The range of research approaches listed above encompasses the different views on social research ranging from empirical and quasi-scientific approaches to more interpretive approaches. Some will be more relevant to you than others, depending on your chosen topic, the tradition of your discipline and, of course, your personal motivation behind your research.
Ideas Concerning Writing a Research Proposal
You will be asked to develop research ideas and identify a research topic at the beginning of the module and, according to their nature, you will be assigned to a suitable tutor. It is important that you choose a topic in which you have a strong and genuine interest. You are going to spend much time researching the topic you choose, and it is essential that you are enthusiastic about it.
Ideas for your research may come from previous study and experience. They may be stimulated by the topics covered in the taught parts of the course, introduced by staff in discussions and tutorials, or suggested by reading. Previous study may also have stimulated your interest. Perhaps you felt you did not have time to explore a topic in the depth you wanted to – the Masters Dissertation could be your opportunity to rectify that, and the Research Proposal is your starting point. Your choice of topic may even be influenced by your own career aspirations or personal interests as long as the research issues relate to the themes of the course. You should also bear in mind that, while you have substantial freedom in the choice of topic, your final decision should be made in conjunction with the module leader and your prospective Research Proposal supervisor. The primary constraints on the selection of the topic are:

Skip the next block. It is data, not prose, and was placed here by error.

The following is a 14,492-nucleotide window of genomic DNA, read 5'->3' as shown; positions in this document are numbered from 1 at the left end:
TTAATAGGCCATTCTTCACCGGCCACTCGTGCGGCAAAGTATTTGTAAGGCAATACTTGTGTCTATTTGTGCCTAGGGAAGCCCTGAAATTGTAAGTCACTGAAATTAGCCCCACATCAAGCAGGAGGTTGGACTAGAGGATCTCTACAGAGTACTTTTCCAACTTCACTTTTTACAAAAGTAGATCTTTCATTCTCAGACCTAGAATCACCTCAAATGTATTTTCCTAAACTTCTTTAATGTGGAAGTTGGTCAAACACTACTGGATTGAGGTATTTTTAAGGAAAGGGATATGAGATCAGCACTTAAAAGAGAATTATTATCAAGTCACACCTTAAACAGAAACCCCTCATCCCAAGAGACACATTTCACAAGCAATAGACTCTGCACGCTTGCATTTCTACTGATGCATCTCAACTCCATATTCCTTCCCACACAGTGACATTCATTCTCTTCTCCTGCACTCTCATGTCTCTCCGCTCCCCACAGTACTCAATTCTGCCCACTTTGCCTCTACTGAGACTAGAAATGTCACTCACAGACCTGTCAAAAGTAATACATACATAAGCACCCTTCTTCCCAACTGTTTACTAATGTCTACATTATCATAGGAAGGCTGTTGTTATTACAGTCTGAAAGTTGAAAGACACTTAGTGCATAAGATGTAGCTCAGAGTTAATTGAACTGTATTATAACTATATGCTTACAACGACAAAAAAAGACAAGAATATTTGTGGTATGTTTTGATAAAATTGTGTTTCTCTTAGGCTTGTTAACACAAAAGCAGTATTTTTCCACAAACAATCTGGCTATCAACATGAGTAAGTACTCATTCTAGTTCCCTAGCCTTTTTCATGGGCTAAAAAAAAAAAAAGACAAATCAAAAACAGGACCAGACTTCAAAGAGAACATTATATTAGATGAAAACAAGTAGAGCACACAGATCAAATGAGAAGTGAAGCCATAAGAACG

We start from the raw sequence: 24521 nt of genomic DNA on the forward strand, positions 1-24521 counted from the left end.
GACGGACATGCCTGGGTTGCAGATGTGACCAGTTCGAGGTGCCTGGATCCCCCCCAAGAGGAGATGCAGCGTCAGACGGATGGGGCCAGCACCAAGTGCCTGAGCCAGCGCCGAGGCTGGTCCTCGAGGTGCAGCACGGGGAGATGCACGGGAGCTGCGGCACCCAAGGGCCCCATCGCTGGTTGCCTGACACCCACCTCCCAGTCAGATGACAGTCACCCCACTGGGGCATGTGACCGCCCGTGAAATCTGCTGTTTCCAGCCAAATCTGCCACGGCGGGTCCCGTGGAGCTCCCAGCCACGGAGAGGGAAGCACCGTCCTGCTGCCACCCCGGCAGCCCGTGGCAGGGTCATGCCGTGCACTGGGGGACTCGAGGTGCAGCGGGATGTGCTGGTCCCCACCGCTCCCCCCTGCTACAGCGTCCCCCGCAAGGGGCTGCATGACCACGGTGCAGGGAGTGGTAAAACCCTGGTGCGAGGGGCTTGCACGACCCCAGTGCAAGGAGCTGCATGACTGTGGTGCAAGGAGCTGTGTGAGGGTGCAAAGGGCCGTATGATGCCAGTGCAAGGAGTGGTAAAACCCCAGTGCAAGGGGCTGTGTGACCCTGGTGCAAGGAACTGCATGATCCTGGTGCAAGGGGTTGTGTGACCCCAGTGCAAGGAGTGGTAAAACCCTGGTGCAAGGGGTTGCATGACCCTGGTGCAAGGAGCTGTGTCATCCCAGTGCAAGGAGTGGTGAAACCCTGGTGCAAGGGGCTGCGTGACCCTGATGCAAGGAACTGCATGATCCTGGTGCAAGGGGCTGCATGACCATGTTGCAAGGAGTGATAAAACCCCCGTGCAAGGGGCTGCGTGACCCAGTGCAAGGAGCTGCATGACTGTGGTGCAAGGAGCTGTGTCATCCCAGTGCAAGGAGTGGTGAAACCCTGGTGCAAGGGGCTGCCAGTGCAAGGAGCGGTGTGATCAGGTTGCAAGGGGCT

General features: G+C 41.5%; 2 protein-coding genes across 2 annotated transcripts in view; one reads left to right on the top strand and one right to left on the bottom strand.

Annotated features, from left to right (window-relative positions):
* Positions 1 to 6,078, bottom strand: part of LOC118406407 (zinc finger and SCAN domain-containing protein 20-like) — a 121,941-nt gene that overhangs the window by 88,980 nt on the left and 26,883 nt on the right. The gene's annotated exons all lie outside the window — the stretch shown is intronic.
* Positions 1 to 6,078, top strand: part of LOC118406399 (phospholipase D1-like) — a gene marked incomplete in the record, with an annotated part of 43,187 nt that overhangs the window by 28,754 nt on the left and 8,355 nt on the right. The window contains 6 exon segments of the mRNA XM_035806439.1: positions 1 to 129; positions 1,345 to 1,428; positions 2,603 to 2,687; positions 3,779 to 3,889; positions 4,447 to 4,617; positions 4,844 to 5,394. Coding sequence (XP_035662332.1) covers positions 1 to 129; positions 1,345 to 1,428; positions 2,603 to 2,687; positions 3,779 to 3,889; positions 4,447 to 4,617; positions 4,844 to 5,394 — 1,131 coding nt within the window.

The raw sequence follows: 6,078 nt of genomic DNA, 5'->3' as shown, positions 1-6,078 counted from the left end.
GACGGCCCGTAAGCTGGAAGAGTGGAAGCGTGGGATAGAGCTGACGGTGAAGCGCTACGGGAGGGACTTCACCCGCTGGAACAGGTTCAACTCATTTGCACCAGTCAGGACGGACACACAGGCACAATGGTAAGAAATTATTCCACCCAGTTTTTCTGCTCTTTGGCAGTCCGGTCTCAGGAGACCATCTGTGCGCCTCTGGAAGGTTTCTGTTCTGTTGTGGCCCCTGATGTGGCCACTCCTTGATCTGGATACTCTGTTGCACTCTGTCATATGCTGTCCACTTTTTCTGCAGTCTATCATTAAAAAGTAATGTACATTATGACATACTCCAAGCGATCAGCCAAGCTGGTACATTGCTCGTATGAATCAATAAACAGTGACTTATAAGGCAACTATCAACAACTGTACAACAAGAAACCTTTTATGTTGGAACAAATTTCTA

- it must be relevant to the broad area of your course
- it will sustain a Masters-level investigation and be capable of treatment at a breadth and depth which will enable you meet the aims and objectives of both the Research Proposal and the Dissertation
- it can be adequately researched with the resources available to you
- there must be a member of staff from the Robert Gordon University who is both willing and able to supervise the research
It is understandable that there may be a repetition of similar topics from year to year and within the same year. However, it is unlikely that your research would follow a similar methodology and exactly the same objectives even though the topic may be in a similar area to that of another student. For example it may be from a different point of view or in a different context.
Finally, those of you who are undertaking the course on a part-time basis while in employment should be very careful about choosing a topic ‘for’ your employer. The most important thing about your research topic should be that it is something which will go beyond the type of ‘development project’ as the latter is likely not to fulfil the requirements of a Masters dissertation in terms intellectual input. It is also very important that the topic chosen should keep your interest for the next few months!